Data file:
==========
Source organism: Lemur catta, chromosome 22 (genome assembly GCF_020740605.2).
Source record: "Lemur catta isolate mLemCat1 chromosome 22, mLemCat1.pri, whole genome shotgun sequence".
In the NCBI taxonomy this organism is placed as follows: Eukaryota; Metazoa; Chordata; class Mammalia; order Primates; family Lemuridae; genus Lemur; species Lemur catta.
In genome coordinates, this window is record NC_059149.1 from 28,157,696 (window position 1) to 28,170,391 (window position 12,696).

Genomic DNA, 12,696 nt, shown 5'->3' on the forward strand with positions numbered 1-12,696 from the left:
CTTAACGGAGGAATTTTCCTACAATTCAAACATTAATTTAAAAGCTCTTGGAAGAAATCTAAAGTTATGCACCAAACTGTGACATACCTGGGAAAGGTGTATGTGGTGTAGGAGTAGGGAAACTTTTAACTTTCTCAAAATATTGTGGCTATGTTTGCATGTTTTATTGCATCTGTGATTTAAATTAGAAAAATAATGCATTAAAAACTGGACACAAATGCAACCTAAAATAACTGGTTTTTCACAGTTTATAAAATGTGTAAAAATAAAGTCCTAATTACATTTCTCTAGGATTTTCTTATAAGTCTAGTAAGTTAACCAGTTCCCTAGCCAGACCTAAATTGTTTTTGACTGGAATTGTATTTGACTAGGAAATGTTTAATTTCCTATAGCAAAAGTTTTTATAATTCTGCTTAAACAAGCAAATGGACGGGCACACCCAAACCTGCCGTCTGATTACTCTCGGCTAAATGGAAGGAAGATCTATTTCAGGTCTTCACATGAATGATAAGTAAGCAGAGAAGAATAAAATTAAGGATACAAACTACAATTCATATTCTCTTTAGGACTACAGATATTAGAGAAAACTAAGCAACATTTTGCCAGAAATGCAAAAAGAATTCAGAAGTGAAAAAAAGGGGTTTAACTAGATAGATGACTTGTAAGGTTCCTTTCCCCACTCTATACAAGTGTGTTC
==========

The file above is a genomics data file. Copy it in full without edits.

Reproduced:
Source organism: Lemur catta, chromosome 22 (genome assembly GCF_020740605.2).
Source record: "Lemur catta isolate mLemCat1 chromosome 22, mLemCat1.pri, whole genome shotgun sequence".
In the NCBI taxonomy this organism is placed as follows: Eukaryota; Metazoa; Chordata; class Mammalia; order Primates; family Lemuridae; genus Lemur; species Lemur catta.
In genome coordinates, this window is record NC_059149.1 from 28,157,696 (window position 1) to 28,170,391 (window position 12,696).

Genomic DNA, 12,696 nt, shown 5'->3' on the forward strand with positions numbered 1-12,696 from the left:
CTTAACGGAGGAATTTTCCTACAATTCAAACATTAATTTAAAAGCTCTTGGAAGAAATCTAAAGTTATGCACCAAACTGTGACATACCTGGGAAAGGTGTATGTGGTGTAGGAGTAGGGAAACTTTTAACTTTCTCAAAATATTGTGGCTATGTTTGCATGTTTTATTGCATCTGTGATTTAAATTAGAAAAATAATGCATTAAAAACTGGACACAAATGCAACCTAAAATAACTGGTTTTTCACAGTTTATAAAATGTGTAAAAATAAAGTCCTAATTACATTTCTCTAGGATTTTCTTATAAGTCTAGTAAGTTAACCAGTTCCCTAGCCAGACCTAAATTGTTTTTGACTGGAATTGTATTTGACTAGGAAATGTTTAATTTCCTATAGCAAAAGTTTTTATAATTCTGCTTAAACAAGCAAATGGACGGGCACACCCAAACCTGCCGTCTGATTACTCTCGGCTAAATGGAAGGAAGATCTATTTCAGGTCTTCACATGAATGATAAGTAAGCAGAGAAGAATAAAATTAAGGATACAAACTACAATTCATATTCTCTTTAGGACTACAGATATTAGAGAAAACTAAGCAACATTTTGCCAGAAATGCAAAAAGAATTCAGAAGTGAAAAAAAGGGGTTTAACTAGATAGATGACTTGTAAGGTTCCTTTCCCCACTCTATACAAGTGTGTTC